What is the difference between connotation and idiom?

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These two terms, connotation and idiom, aren't actually related in meaning. Often, connotation and denotation are held up as words that are close in meaning and similar-sounding, but ultimately, different. The denotation of a word is its dictionary definition, while the connotation of a word is more vague and has more to do with what the word suggests rather than the actual meaning of the word.

An idiom is a phrase that is outside of formal expression or diction. Idioms are often unique to a particular culture, and the words used in an idiom often have nothing to do with the meaning of the phrase. A good example of an idiom is the phrase "to kick the bucket" which means "to die." Buckets and the act of kicking have little to do with death, but for some reason, this phrase is meant to be a gentler way of referring to the act of dying. Idioms are also sometimes compared to slang, which is another kind of informal word or phrase.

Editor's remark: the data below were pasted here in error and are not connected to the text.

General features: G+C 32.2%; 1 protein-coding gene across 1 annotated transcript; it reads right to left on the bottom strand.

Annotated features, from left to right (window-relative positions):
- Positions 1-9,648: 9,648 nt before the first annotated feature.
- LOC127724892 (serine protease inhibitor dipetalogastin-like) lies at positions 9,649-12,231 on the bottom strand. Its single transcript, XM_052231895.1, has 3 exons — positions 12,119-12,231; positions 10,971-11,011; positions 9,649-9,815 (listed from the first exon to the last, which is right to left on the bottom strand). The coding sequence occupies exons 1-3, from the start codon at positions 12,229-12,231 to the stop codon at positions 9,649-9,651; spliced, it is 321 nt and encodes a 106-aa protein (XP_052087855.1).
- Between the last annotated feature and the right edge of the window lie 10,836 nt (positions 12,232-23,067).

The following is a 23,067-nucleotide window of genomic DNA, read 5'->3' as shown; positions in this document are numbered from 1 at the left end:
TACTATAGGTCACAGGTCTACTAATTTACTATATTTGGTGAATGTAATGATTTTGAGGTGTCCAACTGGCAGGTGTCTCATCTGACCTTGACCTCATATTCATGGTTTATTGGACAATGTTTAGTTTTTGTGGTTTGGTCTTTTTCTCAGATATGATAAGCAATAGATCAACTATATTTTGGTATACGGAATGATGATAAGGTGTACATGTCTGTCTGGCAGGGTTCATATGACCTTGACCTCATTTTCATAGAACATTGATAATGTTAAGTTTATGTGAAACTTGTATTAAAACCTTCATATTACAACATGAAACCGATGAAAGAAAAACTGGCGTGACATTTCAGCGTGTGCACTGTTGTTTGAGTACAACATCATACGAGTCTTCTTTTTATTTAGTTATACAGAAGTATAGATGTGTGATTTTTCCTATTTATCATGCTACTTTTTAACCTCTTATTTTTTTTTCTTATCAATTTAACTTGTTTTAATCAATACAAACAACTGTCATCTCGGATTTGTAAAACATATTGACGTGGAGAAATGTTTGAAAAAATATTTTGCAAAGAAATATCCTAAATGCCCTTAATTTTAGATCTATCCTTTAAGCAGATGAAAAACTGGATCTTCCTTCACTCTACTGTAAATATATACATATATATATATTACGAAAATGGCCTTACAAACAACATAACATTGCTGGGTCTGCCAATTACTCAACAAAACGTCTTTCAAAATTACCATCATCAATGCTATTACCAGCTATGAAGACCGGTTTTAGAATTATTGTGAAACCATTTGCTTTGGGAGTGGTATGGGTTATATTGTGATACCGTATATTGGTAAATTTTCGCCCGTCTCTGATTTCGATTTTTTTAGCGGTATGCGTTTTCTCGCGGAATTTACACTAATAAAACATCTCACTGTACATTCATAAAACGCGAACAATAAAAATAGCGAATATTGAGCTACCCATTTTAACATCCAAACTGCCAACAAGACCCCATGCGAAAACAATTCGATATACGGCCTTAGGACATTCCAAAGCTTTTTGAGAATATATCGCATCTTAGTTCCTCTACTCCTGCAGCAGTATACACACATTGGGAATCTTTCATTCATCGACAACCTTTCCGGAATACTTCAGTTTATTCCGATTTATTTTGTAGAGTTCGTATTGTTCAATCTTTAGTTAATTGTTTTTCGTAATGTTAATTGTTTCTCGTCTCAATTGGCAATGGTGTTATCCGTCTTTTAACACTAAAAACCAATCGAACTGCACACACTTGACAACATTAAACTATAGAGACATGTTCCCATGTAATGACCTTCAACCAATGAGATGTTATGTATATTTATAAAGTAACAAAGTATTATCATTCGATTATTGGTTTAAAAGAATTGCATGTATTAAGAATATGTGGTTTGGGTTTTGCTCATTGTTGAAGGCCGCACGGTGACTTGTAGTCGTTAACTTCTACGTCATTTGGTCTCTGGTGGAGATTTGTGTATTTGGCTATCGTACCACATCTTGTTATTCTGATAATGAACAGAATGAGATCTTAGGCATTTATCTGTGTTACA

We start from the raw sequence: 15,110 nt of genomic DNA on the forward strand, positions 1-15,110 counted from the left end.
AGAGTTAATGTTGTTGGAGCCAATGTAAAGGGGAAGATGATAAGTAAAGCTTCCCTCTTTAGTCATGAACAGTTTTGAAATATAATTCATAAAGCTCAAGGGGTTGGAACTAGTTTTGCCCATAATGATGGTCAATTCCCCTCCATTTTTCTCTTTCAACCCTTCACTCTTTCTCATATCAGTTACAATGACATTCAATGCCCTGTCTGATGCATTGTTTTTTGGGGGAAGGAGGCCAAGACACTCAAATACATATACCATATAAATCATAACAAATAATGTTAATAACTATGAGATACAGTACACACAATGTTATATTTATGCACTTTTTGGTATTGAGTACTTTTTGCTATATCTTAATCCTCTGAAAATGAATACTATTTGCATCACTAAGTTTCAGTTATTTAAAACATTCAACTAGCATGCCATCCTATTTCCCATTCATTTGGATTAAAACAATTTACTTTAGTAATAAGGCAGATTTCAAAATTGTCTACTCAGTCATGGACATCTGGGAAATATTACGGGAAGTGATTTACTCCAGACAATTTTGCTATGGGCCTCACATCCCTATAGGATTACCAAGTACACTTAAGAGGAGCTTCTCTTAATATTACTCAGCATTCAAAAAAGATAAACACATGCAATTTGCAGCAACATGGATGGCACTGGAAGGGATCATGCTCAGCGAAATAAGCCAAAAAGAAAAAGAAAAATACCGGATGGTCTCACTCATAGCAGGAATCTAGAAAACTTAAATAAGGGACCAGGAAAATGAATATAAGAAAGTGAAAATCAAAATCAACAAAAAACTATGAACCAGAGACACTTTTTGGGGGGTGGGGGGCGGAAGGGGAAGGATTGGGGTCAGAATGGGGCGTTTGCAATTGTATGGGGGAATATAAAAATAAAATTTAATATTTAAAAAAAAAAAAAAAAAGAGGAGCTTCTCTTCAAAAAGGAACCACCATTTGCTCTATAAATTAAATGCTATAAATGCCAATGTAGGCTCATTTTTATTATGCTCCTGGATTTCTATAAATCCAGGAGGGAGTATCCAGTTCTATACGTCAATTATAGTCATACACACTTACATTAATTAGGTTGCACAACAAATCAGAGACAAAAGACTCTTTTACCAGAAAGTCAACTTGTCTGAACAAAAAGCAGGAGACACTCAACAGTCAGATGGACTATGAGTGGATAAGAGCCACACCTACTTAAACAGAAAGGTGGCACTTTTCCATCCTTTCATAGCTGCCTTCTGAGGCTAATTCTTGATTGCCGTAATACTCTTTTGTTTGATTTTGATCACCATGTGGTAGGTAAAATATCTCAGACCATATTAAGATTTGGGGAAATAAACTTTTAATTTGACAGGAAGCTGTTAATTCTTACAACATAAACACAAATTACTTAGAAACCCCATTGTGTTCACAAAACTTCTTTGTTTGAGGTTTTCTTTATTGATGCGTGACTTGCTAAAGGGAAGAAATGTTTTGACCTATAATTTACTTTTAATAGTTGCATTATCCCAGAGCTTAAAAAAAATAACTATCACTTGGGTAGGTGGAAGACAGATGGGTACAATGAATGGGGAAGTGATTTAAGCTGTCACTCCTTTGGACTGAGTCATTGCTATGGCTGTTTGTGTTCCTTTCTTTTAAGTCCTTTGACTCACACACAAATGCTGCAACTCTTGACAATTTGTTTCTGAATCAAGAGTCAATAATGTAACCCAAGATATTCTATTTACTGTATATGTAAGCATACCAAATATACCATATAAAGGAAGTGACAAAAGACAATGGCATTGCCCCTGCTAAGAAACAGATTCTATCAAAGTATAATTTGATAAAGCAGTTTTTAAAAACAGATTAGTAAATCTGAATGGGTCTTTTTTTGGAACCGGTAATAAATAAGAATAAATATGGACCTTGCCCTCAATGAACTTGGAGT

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If you think of the dictionary definition of a word as a big D, that will help you understand connotation or the big C.  Connotation is the implied meaning or associated meaning of a word.  For example, the word thin has a dictionary meaning of lean or spare, not necessarily a positive.  The connotative meaning can be thin as associated with models as a positive meaning or implied meaning. 

Idiom is completely different and is the hardest for non-native speakers to use.  Idiom is an expression which is peculiar or characteristic to one language. For example, "fly by the seat of your pants" makes no sense by itself, yet it is an idiom which means to do something with no planning beforehand. If you think of expressions used by  the people around you which by themselves really make no sense but can be explained by the speaker, you are probably dealing with an idiom.  

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